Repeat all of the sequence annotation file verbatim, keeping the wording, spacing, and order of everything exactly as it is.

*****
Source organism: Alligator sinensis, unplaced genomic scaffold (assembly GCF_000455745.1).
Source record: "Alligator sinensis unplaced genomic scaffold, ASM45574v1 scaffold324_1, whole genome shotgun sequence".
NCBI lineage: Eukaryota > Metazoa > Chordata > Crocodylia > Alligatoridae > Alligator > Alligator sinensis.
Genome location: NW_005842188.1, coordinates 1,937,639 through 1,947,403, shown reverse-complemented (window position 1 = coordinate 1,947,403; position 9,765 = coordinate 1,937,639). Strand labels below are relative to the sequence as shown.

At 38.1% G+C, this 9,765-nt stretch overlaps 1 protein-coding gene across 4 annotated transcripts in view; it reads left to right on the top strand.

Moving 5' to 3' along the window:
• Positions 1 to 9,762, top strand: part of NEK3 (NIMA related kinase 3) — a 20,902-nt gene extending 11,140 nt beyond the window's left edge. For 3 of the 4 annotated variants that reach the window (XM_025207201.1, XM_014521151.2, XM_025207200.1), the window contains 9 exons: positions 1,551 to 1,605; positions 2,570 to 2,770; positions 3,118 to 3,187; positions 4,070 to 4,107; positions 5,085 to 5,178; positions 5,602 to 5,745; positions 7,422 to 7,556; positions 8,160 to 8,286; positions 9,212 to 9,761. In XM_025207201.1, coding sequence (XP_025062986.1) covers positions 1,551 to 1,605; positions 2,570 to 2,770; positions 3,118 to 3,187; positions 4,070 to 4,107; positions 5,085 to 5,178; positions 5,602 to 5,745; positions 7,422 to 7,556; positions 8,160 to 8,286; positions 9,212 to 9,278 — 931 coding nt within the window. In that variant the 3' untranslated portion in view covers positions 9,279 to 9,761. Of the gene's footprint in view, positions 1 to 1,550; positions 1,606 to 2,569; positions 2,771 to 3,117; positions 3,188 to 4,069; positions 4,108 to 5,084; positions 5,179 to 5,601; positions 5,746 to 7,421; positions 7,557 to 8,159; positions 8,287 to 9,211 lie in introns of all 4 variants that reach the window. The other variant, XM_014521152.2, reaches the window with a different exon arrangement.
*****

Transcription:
Source organism: Alligator sinensis, unplaced genomic scaffold (assembly GCF_000455745.1).
Source record: "Alligator sinensis unplaced genomic scaffold, ASM45574v1 scaffold324_1, whole genome shotgun sequence".
NCBI lineage: Eukaryota > Metazoa > Chordata > Crocodylia > Alligatoridae > Alligator > Alligator sinensis.
Genome location: NW_005842188.1, coordinates 1,937,639 through 1,947,403, shown reverse-complemented (window position 1 = coordinate 1,947,403; position 9,765 = coordinate 1,937,639). Strand labels below are relative to the sequence as shown.

At 38.1% G+C, this 9,765-nt stretch overlaps 1 protein-coding gene across 4 annotated transcripts in view; it reads left to right on the top strand.

Moving 5' to 3' along the window:
• Positions 1 to 9,762, top strand: part of NEK3 (NIMA related kinase 3) — a 20,902-nt gene extending 11,140 nt beyond the window's left edge. For 3 of the 4 annotated variants that reach the window (XM_025207201.1, XM_014521151.2, XM_025207200.1), the window contains 9 exons: positions 1,551 to 1,605; positions 2,570 to 2,770; positions 3,118 to 3,187; positions 4,070 to 4,107; positions 5,085 to 5,178; positions 5,602 to 5,745; positions 7,422 to 7,556; positions 8,160 to 8,286; positions 9,212 to 9,761. In XM_025207201.1, coding sequence (XP_025062986.1) covers positions 1,551 to 1,605; positions 2,570 to 2,770; positions 3,118 to 3,187; positions 4,070 to 4,107; positions 5,085 to 5,178; positions 5,602 to 5,745; positions 7,422 to 7,556; positions 8,160 to 8,286; positions 9,212 to 9,278 — 931 coding nt within the window. In that variant the 3' untranslated portion in view covers positions 9,279 to 9,761. Of the gene's footprint in view, positions 1 to 1,550; positions 1,606 to 2,569; positions 2,771 to 3,117; positions 3,188 to 4,069; positions 4,108 to 5,084; positions 5,179 to 5,601; positions 5,746 to 7,421; positions 7,557 to 8,159; positions 8,287 to 9,211 lie in introns of all 4 variants that reach the window. The other variant, XM_014521152.2, reaches the window with a different exon arrangement.